Observer has obtained a confidential polling memo prepared for Lt. Gov. Kim Guadagno’s campaign. Written by Guadagno’s lead pollster, Adam Geller, the memo is the kind of “all is well” check-in that seems to find its way into reporters’ hands whenever a rival candidate releases something that suggests the race is tightening.
Straightforwardly entitled, “The State of the Gubernatorial Primary,” the memo reads, “With just about eight weeks left until the Republican Primary, Lieutenant Governor Kim Guadagno is VERY strongly positioned to receive the GOP nomination. In fact, every single metric, measurement or event favors Kim over the rest of the field.”
Geller then lists all the ways in which Guadagno is outshining her main Republican rival, Assemblyman Jack Ciattarelli, claiming to have “a strong fundraising advantage,” and leads in endorsements from elected Republicans and contested county party endorsements. Perhaps most significantly, Geller also claims that Guadagno holds “a significant lead in both public polls as well as our own internal polling.”
He ends by addressing the newfound traction that Ciattarelli has been able to generate with better-than-expected performances at several conventions, including wins in Mercer and Union counties.
“For all of their bluster,” Geller writes, “the Ciattarelli campaign is statistically tied NOT with Kim Guadagno (who leads by a mile) but with the rest of the field; Jack is virtually tied with Joseph ‘Rudy’ Rullo, Steven Rogers, and Hirsch Singh.”
Naturally, the Ciattarelli camp doesn’t read the landscape quite the same way.
“After seven-plus years as a statewide elected official, the lieutenant governor is languishing in the mid-20s in public polling for the primary,” Chris Russell, Ciattarelli’s lead strategist, told Observer. “That’s embarrassing. The No. 2 Republican in the state since 2010 and more than 70 percent of New Jersey Republicans are looking for someone else to be our nominee. Those voters want a new message, a new messenger and a new direction, and Jack Ciattarelli is it. His five-point plan and his background as an entrepreneur and businessman are resonating, and we are building momentum every day.”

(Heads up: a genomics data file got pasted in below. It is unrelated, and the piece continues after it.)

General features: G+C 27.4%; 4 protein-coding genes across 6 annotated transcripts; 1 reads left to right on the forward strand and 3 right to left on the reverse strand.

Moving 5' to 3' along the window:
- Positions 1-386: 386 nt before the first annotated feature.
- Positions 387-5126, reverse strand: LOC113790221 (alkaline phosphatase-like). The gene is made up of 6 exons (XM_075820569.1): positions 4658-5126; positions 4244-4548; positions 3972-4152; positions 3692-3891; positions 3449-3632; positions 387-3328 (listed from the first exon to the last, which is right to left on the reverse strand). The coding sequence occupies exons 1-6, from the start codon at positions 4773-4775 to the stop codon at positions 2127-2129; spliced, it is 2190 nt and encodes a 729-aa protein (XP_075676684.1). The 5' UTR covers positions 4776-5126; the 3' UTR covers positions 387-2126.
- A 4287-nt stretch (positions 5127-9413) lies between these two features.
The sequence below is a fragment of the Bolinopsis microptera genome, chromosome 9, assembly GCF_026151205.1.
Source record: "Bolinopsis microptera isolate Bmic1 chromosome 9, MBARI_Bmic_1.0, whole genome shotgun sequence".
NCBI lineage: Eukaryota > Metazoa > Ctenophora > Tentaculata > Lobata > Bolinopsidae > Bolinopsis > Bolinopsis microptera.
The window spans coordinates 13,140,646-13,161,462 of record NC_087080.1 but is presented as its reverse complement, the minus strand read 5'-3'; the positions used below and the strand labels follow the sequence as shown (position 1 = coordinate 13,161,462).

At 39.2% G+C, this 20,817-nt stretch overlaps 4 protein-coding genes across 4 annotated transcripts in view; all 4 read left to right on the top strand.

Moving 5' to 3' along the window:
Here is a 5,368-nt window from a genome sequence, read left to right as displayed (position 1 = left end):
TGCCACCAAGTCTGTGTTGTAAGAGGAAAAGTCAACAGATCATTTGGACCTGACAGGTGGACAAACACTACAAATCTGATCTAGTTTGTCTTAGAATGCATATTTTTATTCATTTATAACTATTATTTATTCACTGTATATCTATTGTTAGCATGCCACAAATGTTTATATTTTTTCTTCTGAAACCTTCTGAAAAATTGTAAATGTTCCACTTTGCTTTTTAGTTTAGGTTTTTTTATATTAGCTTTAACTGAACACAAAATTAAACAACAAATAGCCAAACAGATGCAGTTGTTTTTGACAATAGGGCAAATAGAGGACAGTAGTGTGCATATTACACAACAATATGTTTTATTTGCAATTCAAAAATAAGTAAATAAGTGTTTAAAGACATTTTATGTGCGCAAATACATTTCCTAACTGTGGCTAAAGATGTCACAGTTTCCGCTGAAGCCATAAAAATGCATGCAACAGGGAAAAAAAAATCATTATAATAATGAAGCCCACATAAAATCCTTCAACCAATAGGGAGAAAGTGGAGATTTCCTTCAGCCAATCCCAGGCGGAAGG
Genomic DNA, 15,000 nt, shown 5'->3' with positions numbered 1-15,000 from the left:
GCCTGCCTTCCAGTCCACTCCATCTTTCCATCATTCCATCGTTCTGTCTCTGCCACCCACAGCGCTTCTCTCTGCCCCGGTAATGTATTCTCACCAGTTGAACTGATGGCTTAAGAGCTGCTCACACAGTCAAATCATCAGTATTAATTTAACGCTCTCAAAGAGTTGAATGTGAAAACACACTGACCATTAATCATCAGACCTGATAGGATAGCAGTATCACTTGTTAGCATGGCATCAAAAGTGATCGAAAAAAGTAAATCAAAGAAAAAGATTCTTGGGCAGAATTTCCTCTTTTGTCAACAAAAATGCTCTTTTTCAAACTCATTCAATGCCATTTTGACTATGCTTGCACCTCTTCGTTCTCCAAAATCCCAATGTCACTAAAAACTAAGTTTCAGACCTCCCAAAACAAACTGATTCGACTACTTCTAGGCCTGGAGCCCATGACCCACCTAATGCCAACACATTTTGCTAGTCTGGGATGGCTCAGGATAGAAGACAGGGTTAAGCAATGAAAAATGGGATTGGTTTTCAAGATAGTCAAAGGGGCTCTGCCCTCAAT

In a sign that the Guadagno campaign is leaving no charge unanswered, campaign manager Dave Huguenel fired back: “While Jack Ciattarelli barely submitted the necessary number of signatures to get on the ballot and his team is frantically launching desperate, negative attacks against the lieutenant governor daily to try to save his flailing campaign, we feel good about our position in the race. Voters are responding well to Kim Guadagno’s plan to audit Trenton, cut property taxes and end the state house renovation boondoggle.”
A different source inside the Guadagno campaign got into the data weeds a bit.
“Our polling confirms what we’ve seen in public polling thus far: Kim is way ahead in the Republican primary. Jack is stuck at a low 4 percent with very low name ID among Republican primary voters. More alarming for Jack is he unknown with only a 9 percent favorable rating and a 6 percent unfavorable rating. …
“He is even losing his home county of Somerset by double digits. It is going to be hard for him to raise those numbers since he has yet to receive a nickel in public funding and there is less than two months until the primary. Kim on the other hand is much better known among Republicans and is very well liked, with a 3:1 favorable/unfavorable ratio.”
One interesting tidbit that emerged in this trash-talk skirmish is the difference in how the two candidates are discussing November. It’s no secret that the Republicans face long odds of keeping the governor’s mansion. New Jersey seems to grow more deeply blue by the hour; the latest voter statistics kept by the state give Democrats an edge of 800,000 registered voters over Republicans. And with Gov. Chris Christie struggling with low approval ratings, and a tradition of voting against the party of the president in the first year after the White House switches hands—the phenomenon that brought governors Whitman, McGreevey and Christie to Drumthwacket—the environment favors the Democratic nominee, who at this point looks likely to be Phil Murphy.
The Ciattarelli camp gave Observer a statement that almost conceded that difficulty and pointed to the down-ballot races as the reason he ought to be the nominee.
“The other reason we are moving,” Russell said, “is because New Jersey Republicans see that a lesser-known Phil Murphy is crushing the lieutenant governor by 22 points in a hypothetical general election match-up. They are realizing that her nomination could have a devastating impact down-ballot for Republicans.”
That’s an appeal to high-information primary voting Republicans, who know that winning in November would be nice but that it’s imperative to protect the county and legislative offices that only political junkies truly follow.
Contrast that to Guadagno’s take, which at least on its face is focused on winning the big prize in the general. Huguenel told Observer, “We are looking forward to contrasting her record with the Democrat nominee in the general election.”